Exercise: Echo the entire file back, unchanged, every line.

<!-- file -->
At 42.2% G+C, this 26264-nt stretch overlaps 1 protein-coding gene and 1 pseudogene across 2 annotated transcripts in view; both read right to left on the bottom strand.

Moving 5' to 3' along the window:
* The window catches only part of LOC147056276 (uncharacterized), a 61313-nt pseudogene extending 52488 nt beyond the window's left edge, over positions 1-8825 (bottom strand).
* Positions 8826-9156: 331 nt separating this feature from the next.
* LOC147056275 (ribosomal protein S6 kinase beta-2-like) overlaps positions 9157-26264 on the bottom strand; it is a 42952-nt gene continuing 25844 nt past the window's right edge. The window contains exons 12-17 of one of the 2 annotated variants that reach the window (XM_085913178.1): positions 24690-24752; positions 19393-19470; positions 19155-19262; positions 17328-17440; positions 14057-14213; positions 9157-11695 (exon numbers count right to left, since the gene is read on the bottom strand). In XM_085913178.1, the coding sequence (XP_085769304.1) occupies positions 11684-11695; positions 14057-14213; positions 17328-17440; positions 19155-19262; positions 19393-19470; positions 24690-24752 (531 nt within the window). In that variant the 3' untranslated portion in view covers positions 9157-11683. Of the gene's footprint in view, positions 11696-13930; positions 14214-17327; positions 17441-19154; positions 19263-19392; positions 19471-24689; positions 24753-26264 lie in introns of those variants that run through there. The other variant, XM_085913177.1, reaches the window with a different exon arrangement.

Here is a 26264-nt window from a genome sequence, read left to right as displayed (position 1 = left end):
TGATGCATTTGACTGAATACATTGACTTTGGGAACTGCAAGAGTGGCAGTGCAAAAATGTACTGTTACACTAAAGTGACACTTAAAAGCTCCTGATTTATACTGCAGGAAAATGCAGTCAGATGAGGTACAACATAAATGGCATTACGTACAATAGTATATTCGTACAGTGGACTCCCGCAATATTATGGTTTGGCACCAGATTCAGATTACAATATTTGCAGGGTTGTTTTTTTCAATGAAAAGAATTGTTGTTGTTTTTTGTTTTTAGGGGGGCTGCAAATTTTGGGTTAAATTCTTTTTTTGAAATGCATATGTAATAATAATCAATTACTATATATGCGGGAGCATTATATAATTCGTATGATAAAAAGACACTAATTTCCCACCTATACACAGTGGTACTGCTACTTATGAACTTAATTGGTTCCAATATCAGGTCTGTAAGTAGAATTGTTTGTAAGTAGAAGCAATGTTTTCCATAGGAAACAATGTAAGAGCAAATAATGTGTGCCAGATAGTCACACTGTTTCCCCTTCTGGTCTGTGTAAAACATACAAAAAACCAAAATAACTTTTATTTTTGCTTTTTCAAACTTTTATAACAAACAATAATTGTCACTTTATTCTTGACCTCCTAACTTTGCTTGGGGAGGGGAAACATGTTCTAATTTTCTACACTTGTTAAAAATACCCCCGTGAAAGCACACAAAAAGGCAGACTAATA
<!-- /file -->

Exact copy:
At 42.2% G+C, this 26264-nt stretch overlaps 1 protein-coding gene and 1 pseudogene across 2 annotated transcripts in view; both read right to left on the bottom strand.

Moving 5' to 3' along the window:
* The window catches only part of LOC147056276 (uncharacterized), a 61313-nt pseudogene extending 52488 nt beyond the window's left edge, over positions 1-8825 (bottom strand).
* Positions 8826-9156: 331 nt separating this feature from the next.
* LOC147056275 (ribosomal protein S6 kinase beta-2-like) overlaps positions 9157-26264 on the bottom strand; it is a 42952-nt gene continuing 25844 nt past the window's right edge. The window contains exons 12-17 of one of the 2 annotated variants that reach the window (XM_085913178.1): positions 24690-24752; positions 19393-19470; positions 19155-19262; positions 17328-17440; positions 14057-14213; positions 9157-11695 (exon numbers count right to left, since the gene is read on the bottom strand). In XM_085913178.1, the coding sequence (XP_085769304.1) occupies positions 11684-11695; positions 14057-14213; positions 17328-17440; positions 19155-19262; positions 19393-19470; positions 24690-24752 (531 nt within the window). In that variant the 3' untranslated portion in view covers positions 9157-11683. Of the gene's footprint in view, positions 11696-13930; positions 14214-17327; positions 17441-19154; positions 19263-19392; positions 19471-24689; positions 24753-26264 lie in introns of those variants that run through there. The other variant, XM_085913177.1, reaches the window with a different exon arrangement.

Here is a 26264-nt window from a genome sequence, read left to right as displayed (position 1 = left end):
TGATGCATTTGACTGAATACATTGACTTTGGGAACTGCAAGAGTGGCAGTGCAAAAATGTACTGTTACACTAAAGTGACACTTAAAAGCTCCTGATTTATACTGCAGGAAAATGCAGTCAGATGAGGTACAACATAAATGGCATTACGTACAATAGTATATTCGTACAGTGGACTCCCGCAATATTATGGTTTGGCACCAGATTCAGATTACAATATTTGCAGGGTTGTTTTTTTCAATGAAAAGAATTGTTGTTGTTTTTTGTTTTTAGGGGGGCTGCAAATTTTGGGTTAAATTCTTTTTTTGAAATGCATATGTAATAATAATCAATTACTATATATGCGGGAGCATTATATAATTCGTATGATAAAAAGACACTAATTTCCCACCTATACACAGTGGTACTGCTACTTATGAACTTAATTGGTTCCAATATCAGGTCTGTAAGTAGAATTGTTTGTAAGTAGAAGCAATGTTTTCCATAGGAAACAATGTAAGAGCAAATAATGTGTGCCAGATAGTCACACTGTTTCCCCTTCTGGTCTGTGTAAAACATACAAAAAACCAAAATAACTTTTATTTTTGCTTTTTCAAACTTTTATAACAAACAATAATTGTCACTTTATTCTTGACCTCCTAACTTTGCTTGGGGAGGGGAAACATGTTCTAATTTTCTACACTTGTTAAAAATACCCCCGTGAAAGCACACAAAAAGGCAGACTAATA